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How direct to consumer can ignite loyalty from fickle customers
DEREK O'CARROLL | February 18, 2019
Retailopia is a common platform for In-Store Retailers, Online Retailers, Retail Technology Providers and End Customers.
Article | February 10, 2020
Last July, a small group representing the giants of the tech industry gathered in the seat of US government, Washington DC. They probably didn’t want to be there. Congress had summoned their employers Apple, Facebook, Google, and Amazon to answer questions about the command they hold over the markets they operate in. On Amazon’s behalf, associate general counsel Nate Sutton spoke in defense of his employer’s role in US retail. Throughout, he argued that Amazon isn’t so powerful as to be able to control prices and stifle competition. Amazon, he pointed out, makes up less than 1% of retail globally. In the US, it accounts for around 4% of retail. In fact, Walmart is much larger than Amazon, he said. In terms of sales, Sutton is right. Walmart reported $510 billion in total sales across its US and international segments in the 2019 fiscal year, versus Amazon’s $233 billion in roughly the same period.
Article | March 11, 2020
The advance of Amazon’s cashierless technology is not a new story to the retail beat as of 2020. Since the first AmazonGo retail location opened in early 2018 with its much-hyped walk-in, walk out retail technology designed to make the line at checkout a thing of the past, Amazon has been slowly but surely expanding the technology’s footprint there are now 26 Go stores in operation in the U.S. with new openings scheduled for New York, Chicago, Seattle and San Francisco on the agenda for his year. And, as of reports two weeks ago, cashierless tech is breaking out of the small footprint, convenience store-esque locations that are Amazon Go stores. As of the end of February, Amazon announced the tech was making its full-fledged grocery debut in the form of Amazon Go Grocery stores.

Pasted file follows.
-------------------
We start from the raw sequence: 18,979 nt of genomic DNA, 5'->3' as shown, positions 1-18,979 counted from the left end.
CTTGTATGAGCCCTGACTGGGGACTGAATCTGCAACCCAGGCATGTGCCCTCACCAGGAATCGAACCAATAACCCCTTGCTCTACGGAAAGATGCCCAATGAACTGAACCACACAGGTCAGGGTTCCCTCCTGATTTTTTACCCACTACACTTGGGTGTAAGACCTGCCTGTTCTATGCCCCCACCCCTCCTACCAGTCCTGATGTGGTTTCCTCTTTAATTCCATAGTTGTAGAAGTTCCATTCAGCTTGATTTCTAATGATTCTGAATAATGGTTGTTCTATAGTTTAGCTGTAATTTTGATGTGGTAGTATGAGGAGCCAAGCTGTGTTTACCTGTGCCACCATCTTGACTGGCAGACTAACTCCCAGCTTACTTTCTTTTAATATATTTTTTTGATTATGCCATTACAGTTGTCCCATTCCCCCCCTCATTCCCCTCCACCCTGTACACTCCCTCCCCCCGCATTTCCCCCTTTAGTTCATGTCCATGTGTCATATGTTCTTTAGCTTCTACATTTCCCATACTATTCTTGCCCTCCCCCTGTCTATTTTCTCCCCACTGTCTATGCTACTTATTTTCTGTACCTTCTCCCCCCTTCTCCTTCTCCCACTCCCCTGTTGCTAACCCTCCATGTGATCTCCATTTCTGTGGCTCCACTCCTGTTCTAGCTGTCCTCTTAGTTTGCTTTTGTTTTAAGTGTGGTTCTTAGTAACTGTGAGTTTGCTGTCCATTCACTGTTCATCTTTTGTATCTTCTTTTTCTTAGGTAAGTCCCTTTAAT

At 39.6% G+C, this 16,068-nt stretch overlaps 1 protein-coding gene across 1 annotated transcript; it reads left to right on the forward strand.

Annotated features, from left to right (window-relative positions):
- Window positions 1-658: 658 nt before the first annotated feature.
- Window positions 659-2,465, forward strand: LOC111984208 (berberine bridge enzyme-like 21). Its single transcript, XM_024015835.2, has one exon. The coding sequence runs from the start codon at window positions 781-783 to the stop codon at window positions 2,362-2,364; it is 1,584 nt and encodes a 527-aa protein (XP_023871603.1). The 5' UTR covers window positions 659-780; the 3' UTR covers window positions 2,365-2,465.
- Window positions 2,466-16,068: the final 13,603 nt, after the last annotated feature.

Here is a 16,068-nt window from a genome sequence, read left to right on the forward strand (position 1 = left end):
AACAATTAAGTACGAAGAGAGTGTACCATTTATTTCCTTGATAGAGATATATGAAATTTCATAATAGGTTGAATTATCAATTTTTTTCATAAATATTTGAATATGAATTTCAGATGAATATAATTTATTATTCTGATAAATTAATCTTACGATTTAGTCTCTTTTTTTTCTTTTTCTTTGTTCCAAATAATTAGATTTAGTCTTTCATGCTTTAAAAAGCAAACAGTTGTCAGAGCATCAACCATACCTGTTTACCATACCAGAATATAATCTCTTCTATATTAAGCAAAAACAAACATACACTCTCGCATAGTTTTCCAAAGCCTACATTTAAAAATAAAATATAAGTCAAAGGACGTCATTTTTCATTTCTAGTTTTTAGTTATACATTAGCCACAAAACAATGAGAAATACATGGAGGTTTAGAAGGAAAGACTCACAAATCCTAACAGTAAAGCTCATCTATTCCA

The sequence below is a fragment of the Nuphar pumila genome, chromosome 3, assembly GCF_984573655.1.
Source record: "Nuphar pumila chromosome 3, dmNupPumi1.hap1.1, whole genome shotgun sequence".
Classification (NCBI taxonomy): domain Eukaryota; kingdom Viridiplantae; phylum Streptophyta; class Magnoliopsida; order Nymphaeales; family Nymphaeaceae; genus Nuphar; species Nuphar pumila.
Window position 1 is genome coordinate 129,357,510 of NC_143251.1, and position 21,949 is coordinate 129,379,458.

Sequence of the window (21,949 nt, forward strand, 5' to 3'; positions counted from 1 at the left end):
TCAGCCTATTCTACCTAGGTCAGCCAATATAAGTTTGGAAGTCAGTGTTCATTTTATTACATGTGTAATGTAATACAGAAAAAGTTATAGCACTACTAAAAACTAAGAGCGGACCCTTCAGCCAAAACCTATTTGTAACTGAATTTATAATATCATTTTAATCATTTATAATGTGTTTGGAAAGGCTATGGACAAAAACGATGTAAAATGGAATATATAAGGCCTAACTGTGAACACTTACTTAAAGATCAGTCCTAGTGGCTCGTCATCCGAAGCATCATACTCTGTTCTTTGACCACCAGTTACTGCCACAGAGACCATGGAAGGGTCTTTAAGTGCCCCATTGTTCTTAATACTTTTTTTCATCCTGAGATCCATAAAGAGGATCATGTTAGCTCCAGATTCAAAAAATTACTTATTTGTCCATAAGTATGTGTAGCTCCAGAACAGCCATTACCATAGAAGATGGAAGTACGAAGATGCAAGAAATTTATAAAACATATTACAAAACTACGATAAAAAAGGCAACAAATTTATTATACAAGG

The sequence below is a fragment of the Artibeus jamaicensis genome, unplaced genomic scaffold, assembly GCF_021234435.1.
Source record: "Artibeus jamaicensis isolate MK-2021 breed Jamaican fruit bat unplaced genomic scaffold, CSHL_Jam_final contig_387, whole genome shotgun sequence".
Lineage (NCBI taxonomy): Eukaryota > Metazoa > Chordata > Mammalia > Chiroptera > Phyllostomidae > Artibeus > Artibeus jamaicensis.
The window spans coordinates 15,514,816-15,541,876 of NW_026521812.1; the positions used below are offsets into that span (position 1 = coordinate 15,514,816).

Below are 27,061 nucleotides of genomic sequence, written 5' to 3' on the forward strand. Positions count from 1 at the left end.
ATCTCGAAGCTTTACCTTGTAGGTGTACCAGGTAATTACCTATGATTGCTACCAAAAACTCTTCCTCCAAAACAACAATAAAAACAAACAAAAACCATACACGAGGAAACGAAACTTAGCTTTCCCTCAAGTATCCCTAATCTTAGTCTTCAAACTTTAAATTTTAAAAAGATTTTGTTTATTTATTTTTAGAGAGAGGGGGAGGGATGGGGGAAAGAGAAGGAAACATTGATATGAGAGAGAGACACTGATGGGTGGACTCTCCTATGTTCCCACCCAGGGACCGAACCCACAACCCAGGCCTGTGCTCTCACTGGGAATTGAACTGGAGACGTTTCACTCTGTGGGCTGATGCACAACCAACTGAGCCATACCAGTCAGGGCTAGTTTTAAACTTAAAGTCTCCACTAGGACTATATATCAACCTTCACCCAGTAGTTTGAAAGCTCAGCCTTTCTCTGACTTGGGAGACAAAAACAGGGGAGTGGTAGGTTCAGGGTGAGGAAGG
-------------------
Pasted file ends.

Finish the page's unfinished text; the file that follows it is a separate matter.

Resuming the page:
Article | March 22, 2020
Brick-and-mortar retailers have embodied this concept since the inception of physical stores. The saying is taking on a different meaning for retailers seeking to reimagine the concept of physical stores. No-inventory stores, like Bonobos, are exchanging storefronts filled with large amounts of costly inventory for showrooms stocked with personal stylists, cafés or office space. The concept of the store as a showroom benefits retailers, their customers and their workers. The combination of decreased square footage, lower rents and freed-up cash typically tied up in massive inventories creates new opportunities for all to enjoy. Consolidating most inventory in a few central locations, rather than scattering it across all stores, will increase margin and inventory turns significantly.
Article | March 8, 2020
The Warren-based retailer's sudden announcement that it would wind down operations comes only three years after its late founder, Art Van Elslander, sold the company to a Boston-based private equity firm, Thomas H. Lee Partners LP, in an estimated $550 million deal. How did a seemingly healthy, valuable and beloved company go so wrong so fast? After its 2017 acquisition, Thomas H. Lee set an aggressive strategy to open 200 more stores and double revenue to $2 billion by 2020. But being saddled with roughly $400 million in debt and no financial cushion to respond to the disruption of changing furniture habits left Art Van's business model sitting on a tinderbox. Management missteps were all the fuel needed to burn the house down.
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